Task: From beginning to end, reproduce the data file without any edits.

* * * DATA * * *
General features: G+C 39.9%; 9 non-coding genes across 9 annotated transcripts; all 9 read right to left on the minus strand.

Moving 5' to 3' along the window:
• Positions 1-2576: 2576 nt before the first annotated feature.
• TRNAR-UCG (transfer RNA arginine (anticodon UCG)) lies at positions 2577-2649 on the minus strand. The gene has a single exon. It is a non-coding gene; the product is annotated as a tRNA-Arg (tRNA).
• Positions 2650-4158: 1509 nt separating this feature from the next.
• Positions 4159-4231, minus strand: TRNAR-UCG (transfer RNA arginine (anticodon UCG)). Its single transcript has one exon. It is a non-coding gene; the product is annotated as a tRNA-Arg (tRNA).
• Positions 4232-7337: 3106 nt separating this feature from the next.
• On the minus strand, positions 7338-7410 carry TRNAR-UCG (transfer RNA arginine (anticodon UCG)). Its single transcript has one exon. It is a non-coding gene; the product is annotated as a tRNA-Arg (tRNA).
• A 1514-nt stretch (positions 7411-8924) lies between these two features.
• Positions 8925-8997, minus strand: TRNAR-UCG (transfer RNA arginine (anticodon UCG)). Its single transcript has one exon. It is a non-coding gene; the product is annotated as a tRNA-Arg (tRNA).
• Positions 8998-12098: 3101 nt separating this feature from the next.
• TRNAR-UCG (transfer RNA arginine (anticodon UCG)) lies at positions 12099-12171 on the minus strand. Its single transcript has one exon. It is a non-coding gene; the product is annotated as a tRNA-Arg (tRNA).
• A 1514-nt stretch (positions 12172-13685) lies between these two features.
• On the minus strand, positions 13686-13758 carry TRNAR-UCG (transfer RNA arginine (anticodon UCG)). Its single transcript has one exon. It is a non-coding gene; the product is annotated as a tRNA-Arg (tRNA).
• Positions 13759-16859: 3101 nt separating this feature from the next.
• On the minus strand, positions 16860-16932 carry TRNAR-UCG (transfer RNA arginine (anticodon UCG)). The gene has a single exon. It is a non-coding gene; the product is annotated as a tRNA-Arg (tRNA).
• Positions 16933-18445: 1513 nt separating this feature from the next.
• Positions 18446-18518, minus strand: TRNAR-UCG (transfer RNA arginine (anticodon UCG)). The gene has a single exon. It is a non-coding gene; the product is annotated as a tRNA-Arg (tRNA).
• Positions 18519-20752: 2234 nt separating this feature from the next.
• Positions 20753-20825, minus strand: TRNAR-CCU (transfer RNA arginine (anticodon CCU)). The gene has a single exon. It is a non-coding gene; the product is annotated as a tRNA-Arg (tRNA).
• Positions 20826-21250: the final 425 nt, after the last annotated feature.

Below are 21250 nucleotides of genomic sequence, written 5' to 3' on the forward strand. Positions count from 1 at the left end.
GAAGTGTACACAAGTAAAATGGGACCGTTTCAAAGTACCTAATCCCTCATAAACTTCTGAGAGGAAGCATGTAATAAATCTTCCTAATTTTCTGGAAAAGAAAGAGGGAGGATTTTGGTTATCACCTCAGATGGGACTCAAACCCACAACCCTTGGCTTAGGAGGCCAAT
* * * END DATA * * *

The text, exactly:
General features: G+C 39.9%; 9 non-coding genes across 9 annotated transcripts; all 9 read right to left on the minus strand.

Moving 5' to 3' along the window:
• Positions 1-2576: 2576 nt before the first annotated feature.
• TRNAR-UCG (transfer RNA arginine (anticodon UCG)) lies at positions 2577-2649 on the minus strand. The gene has a single exon. It is a non-coding gene; the product is annotated as a tRNA-Arg (tRNA).
• Positions 2650-4158: 1509 nt separating this feature from the next.
• Positions 4159-4231, minus strand: TRNAR-UCG (transfer RNA arginine (anticodon UCG)). Its single transcript has one exon. It is a non-coding gene; the product is annotated as a tRNA-Arg (tRNA).
• Positions 4232-7337: 3106 nt separating this feature from the next.
• On the minus strand, positions 7338-7410 carry TRNAR-UCG (transfer RNA arginine (anticodon UCG)). Its single transcript has one exon. It is a non-coding gene; the product is annotated as a tRNA-Arg (tRNA).
• A 1514-nt stretch (positions 7411-8924) lies between these two features.
• Positions 8925-8997, minus strand: TRNAR-UCG (transfer RNA arginine (anticodon UCG)). Its single transcript has one exon. It is a non-coding gene; the product is annotated as a tRNA-Arg (tRNA).
• Positions 8998-12098: 3101 nt separating this feature from the next.
• TRNAR-UCG (transfer RNA arginine (anticodon UCG)) lies at positions 12099-12171 on the minus strand. Its single transcript has one exon. It is a non-coding gene; the product is annotated as a tRNA-Arg (tRNA).
• A 1514-nt stretch (positions 12172-13685) lies between these two features.
• On the minus strand, positions 13686-13758 carry TRNAR-UCG (transfer RNA arginine (anticodon UCG)). Its single transcript has one exon. It is a non-coding gene; the product is annotated as a tRNA-Arg (tRNA).
• Positions 13759-16859: 3101 nt separating this feature from the next.
• On the minus strand, positions 16860-16932 carry TRNAR-UCG (transfer RNA arginine (anticodon UCG)). The gene has a single exon. It is a non-coding gene; the product is annotated as a tRNA-Arg (tRNA).
• Positions 16933-18445: 1513 nt separating this feature from the next.
• Positions 18446-18518, minus strand: TRNAR-UCG (transfer RNA arginine (anticodon UCG)). The gene has a single exon. It is a non-coding gene; the product is annotated as a tRNA-Arg (tRNA).
• Positions 18519-20752: 2234 nt separating this feature from the next.
• Positions 20753-20825, minus strand: TRNAR-CCU (transfer RNA arginine (anticodon CCU)). The gene has a single exon. It is a non-coding gene; the product is annotated as a tRNA-Arg (tRNA).
• Positions 20826-21250: the final 425 nt, after the last annotated feature.

Below are 21250 nucleotides of genomic sequence, written 5' to 3' on the forward strand. Positions count from 1 at the left end.
GAAGTGTACACAAGTAAAATGGGACCGTTTCAAAGTACCTAATCCCTCATAAACTTCTGAGAGGAAGCATGTAATAAATCTTCCTAATTTTCTGGAAAAGAAAGAGGGAGGATTTTGGTTATCACCTCAGATGGGACTCAAACCCACAACCCTTGGCTTAGGAGGCCAAT